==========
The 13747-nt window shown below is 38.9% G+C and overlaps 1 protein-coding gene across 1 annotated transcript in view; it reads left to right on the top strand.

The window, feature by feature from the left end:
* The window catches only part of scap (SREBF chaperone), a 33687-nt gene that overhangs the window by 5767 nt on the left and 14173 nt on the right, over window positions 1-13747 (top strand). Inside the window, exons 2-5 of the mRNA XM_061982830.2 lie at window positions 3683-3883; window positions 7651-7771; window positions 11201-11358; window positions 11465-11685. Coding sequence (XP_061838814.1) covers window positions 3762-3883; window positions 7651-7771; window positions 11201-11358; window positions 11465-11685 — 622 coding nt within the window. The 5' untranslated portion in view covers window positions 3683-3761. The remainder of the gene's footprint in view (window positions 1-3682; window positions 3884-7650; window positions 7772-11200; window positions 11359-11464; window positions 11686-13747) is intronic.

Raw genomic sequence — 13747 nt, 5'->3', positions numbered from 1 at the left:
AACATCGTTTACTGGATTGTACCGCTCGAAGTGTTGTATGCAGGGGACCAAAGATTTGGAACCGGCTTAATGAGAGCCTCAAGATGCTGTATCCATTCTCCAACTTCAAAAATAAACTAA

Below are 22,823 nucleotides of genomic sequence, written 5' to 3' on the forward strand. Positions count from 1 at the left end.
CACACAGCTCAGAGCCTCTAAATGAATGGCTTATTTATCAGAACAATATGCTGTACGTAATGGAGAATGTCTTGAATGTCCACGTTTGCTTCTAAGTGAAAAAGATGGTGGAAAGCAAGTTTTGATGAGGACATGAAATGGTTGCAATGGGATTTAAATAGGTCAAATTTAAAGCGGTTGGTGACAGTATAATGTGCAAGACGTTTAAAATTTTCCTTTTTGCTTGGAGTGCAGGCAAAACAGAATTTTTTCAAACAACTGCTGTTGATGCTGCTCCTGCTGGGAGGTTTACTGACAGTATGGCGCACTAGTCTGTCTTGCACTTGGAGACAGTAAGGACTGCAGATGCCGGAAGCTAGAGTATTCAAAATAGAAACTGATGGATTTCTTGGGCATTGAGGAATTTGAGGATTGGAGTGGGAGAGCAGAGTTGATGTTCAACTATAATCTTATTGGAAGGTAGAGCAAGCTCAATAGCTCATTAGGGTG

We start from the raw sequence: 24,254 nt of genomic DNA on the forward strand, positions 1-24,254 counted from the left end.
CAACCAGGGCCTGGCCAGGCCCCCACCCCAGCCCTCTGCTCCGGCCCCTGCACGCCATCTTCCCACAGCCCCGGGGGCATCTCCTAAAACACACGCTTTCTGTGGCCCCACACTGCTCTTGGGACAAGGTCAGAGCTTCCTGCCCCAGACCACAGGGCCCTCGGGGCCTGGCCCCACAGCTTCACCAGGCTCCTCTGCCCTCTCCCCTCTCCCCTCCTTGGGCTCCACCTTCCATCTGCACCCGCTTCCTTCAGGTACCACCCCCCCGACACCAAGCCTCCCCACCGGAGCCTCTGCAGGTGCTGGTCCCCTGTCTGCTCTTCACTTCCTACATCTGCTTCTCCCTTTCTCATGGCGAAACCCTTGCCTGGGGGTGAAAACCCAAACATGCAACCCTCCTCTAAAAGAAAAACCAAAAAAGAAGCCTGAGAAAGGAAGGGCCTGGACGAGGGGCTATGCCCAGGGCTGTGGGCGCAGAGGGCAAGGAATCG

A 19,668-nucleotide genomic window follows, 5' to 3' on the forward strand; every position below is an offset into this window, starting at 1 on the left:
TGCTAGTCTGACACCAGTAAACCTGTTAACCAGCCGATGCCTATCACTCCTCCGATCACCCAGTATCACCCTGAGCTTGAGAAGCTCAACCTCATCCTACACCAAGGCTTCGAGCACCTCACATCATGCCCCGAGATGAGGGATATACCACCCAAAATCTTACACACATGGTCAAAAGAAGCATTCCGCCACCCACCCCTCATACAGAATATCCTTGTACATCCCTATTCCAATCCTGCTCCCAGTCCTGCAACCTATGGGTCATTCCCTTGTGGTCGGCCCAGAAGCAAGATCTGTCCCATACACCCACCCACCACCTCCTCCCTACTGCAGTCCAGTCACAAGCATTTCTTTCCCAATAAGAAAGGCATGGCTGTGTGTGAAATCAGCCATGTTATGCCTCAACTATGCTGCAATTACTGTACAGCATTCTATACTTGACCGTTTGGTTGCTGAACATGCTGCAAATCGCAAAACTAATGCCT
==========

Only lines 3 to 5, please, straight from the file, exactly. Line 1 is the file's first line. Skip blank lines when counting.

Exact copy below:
* The window catches only part of scap (SREBF chaperone), a 33687-nt gene that overhangs the window by 5767 nt on the left and 14173 nt on the right, over window positions 1-13747 (top strand). Inside the window, exons 2-5 of the mRNA XM_061982830.2 lie at window positions 3683-3883; window positions 7651-7771; window positions 11201-11358; window positions 11465-11685. Coding sequence (XP_061838814.1) covers window positions 3762-3883; window positions 7651-7771; window positions 11201-11358; window positions 11465-11685 — 622 coding nt within the window. The 5' untranslated portion in view covers window positions 3683-3761. The remainder of the gene's footprint in view (window positions 1-3682; window positions 3884-7650; window positions 7772-11200; window positions 11359-11464; window positions 11686-13747) is intronic.

Raw genomic sequence — 13747 nt, 5'->3', positions numbered from 1 at the left:
AACATCGTTTACTGGATTGTACCGCTCGAAGTGTTGTATGCAGGGGACCAAAGATTTGGAACCGGCTTAATGAGAGCCTCAAGATGCTGTATCCATTCTCCAACTTCAAAAATAAACTAA